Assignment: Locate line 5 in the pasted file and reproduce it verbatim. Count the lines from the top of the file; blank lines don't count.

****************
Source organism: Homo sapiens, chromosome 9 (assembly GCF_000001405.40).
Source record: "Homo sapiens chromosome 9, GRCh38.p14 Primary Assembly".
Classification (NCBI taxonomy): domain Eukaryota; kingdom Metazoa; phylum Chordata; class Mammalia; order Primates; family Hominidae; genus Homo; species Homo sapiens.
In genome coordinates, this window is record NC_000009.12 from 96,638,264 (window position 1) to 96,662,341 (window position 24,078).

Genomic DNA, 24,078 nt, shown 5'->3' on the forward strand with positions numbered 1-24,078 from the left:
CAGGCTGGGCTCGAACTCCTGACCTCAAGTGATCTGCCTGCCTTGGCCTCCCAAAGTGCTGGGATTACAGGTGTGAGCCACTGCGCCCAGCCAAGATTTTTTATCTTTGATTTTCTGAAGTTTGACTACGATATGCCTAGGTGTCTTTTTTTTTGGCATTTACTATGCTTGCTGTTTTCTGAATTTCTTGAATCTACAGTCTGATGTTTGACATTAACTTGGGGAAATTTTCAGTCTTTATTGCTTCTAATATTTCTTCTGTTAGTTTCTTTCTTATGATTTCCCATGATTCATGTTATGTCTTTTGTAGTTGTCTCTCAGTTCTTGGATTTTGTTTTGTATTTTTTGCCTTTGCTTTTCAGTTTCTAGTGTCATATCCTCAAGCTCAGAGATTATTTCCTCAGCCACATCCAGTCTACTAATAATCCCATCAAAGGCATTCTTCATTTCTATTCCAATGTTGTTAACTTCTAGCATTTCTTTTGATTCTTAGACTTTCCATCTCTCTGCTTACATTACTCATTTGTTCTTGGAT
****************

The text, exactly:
Genomic DNA, 24,078 nt, shown 5'->3' on the forward strand with positions numbered 1-24,078 from the left: